Applied Psychology

You can’t rely on reason: Why facts don’t change our minds

Aug 22, 2017
facts don’t change our minds

Reason has little to do with facts, say psychologists. Instead, it is an evolutionary response to our need to cooperate and communicate

Reason, we are told, is what makes us human – the source of our knowledge and wisdom. But if reason is so useful, why didn’t it also evolve in other species? And if reason is so reliable, why do we produce so much thoroughly reasoned nonsense?

In his seminal Thinking, Fast and Slow, psychologist and behavioural economist Daniel Kahneman effectively changed the way we think about thinking. Kahneman argued that it is automatic, often unconscious processes that drive our actions and shape our thoughts and beliefs, with our conscious mind doing little more than rationalising it all.

Now, a pair of cognitive scientists have added further fuel to the argument that rationality is not all that reasonable. In their The Enigma of Reason, Hugo Mercier and Dan Sperber offer evidence that reason is an adaptive mechanism designed to help humans better exploit their uniquely rich social environment – and that it has nothing to do with facts at all.

Reason, say Mercier and Sperber, evolved to help us justify ourselves and to convince others, which is essential for cooperation and communication. According to the two scientists, “the normal conditions for the use of reason are social, and more specifically dialogic. Outside of this environment, there is no guarantee that reasoning acts for the benefits of the reasoner.”

Irrational beings

Kahneman, Mercier and Sperber aren’t the first to argue that people don’t always think straight. In the 1970s, researchers at Stanford University conducted a series of experiments to prove that reasonable-seeming people are often totally irrational.

In one of the experiments, a set of students was provided with biographical information about a certain fireman. In addition to being told that Frank had a small daughter and enjoyed scuba diving, the information they were given included two versions of the man’s supposed response to what the researchers called the Risky-Conservative Choice Test. According to one of the versions, Frank was a successful firefighter who, when tested, always opted for the safest course of action. In the other version, however, Frank still chose the safe route but he was deemed a weak firefighter and an unsatisfactory worker.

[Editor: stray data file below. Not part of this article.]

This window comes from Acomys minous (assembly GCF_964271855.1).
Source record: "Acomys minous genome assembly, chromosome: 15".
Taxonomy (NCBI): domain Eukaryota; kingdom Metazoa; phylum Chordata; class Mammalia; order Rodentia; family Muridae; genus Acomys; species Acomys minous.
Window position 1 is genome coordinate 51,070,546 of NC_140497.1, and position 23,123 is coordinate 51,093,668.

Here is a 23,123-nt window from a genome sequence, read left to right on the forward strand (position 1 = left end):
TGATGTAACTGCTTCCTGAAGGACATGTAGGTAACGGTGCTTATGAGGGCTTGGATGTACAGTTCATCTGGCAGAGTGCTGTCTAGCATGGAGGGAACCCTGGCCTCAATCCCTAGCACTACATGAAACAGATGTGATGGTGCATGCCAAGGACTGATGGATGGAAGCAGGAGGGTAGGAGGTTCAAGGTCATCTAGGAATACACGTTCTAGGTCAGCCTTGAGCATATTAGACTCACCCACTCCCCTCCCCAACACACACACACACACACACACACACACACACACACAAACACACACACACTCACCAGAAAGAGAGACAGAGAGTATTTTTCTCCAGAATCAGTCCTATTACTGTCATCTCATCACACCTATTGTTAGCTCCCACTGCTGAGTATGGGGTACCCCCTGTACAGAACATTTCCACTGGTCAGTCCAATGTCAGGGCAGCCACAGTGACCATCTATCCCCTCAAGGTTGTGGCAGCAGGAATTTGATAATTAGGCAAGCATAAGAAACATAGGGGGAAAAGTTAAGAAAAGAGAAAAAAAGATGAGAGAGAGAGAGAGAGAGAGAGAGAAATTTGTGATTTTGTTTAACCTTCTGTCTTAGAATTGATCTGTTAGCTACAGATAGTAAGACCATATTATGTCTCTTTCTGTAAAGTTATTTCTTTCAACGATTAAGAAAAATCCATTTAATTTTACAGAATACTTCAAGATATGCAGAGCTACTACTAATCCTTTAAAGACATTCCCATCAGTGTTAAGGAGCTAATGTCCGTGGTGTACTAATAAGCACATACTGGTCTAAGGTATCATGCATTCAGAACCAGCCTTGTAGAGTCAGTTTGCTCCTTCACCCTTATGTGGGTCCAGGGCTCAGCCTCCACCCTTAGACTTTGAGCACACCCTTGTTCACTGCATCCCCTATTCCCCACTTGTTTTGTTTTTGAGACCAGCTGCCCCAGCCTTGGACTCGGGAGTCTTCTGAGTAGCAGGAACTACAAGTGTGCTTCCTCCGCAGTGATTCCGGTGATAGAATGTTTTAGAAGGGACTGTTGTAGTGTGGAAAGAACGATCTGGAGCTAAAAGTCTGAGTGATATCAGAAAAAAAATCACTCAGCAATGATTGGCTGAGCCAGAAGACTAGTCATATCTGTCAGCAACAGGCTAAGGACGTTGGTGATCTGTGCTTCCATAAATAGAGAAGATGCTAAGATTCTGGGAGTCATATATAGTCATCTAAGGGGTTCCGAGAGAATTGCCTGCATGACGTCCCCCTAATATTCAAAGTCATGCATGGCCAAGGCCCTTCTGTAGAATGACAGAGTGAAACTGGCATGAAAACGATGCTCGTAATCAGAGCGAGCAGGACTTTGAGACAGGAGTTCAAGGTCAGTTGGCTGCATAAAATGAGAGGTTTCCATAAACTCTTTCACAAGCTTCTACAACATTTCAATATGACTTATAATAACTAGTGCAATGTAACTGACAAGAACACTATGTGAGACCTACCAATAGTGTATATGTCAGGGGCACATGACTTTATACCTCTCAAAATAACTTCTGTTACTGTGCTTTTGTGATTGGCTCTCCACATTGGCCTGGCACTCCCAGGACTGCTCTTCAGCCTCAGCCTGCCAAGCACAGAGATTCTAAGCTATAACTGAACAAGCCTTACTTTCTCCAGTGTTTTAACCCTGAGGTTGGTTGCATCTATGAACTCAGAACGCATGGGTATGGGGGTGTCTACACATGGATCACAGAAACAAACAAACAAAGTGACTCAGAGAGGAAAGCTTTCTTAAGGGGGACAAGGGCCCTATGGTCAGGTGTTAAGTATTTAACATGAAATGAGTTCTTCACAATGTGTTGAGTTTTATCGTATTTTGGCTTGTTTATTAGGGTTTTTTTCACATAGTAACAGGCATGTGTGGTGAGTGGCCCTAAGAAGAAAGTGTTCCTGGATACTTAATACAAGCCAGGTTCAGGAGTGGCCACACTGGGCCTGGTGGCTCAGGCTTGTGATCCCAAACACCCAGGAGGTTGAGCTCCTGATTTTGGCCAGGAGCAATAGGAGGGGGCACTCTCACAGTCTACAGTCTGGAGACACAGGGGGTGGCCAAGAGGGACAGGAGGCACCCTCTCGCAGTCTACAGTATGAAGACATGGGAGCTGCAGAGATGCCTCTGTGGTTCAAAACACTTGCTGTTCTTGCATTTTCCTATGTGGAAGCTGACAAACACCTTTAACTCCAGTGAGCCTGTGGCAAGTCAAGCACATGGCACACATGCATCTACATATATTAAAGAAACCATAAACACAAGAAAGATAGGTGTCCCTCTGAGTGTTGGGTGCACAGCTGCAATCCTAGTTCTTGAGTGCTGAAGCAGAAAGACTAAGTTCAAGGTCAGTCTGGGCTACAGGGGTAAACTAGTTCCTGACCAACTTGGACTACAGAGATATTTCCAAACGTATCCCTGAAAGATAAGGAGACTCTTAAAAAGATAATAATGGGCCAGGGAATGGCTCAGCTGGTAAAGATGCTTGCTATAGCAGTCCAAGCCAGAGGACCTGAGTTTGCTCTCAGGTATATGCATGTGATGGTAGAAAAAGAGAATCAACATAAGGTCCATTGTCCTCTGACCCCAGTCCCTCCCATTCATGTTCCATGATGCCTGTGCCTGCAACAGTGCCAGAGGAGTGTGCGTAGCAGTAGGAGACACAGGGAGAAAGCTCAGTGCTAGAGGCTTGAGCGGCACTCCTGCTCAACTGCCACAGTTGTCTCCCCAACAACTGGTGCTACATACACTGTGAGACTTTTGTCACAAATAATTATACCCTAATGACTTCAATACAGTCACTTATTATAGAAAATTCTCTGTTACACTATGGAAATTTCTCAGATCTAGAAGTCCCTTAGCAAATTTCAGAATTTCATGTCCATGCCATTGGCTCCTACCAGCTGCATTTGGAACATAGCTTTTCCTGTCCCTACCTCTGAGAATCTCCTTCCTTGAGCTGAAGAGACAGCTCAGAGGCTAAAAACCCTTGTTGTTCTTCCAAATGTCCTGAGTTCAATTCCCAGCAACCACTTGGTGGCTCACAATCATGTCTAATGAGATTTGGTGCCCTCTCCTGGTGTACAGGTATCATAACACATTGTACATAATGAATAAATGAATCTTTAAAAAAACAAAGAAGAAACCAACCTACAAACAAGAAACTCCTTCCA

Then, midway through the study, the students were informed that they’d been deliberately misled, and that there was not a grain of truth to any of the so-called facts they’d been given. The students were then asked to describe their own beliefs as concerns the attitude to risk necessary to be a successful firemen. Those students who’d initially been told that Frank was a good firefighter reported that, to be successful, firemen would need to avoid risk. However, those who’d be fed the tale of Frank’s incompetence, believed that a good firefighter should embrace risk.   

The researchers noted that, even after “their beliefs [have] been totally refuted, people fail to make appropriate revisions in those beliefs.”

Adapt or die

According Mercier and Sperber, habits of mind that seem irrational from an “intellectualist” point of view, prove shrewd when seen from a social “inter-actionist” perspective.

In The Enigma of Reason, they consider what has become known as “confirmation bias” – the tendency we have to embrace information that supports our beliefs and reject information that contradicts them.

To the extent that confirmation bias leads people to dismiss evidence of new or underappreciated threats, it’s a trait that one would think would have been whittled out during the evolutionary process. The fact that both we and it survive, say Mercier and Sperber, proves that it must have some adaptive function.

Social standing, it turns out, was very much a survival instinct and those who were able to argue that their time was better spent lounging around the cave than risking their lives on the hunt, would obviously have lived longer. There was little advantage in reasoning clearly, but a significant upside to winning an argument.

Of course, our ancestors didn’t have to contend with fake news or fabricated Twitter stories. Perhaps this is one of those cases then in which the world has changed too quickly for natural selection to catch up.

Intrigued by the nature of human psychology? The evolution of human thought, and how it impacts our day-to-day living, is a fascinating subject as well as a foundation for a successful career in psychology. SACAP offers a wide range of psychology courses, such as the Bachelor of Applied Social Science and the Bachelor of Psychology. For more information, enquire today.

Reference Elizabeth Kolbert, Why Facts Don’t Change our Minds, The New Yorker

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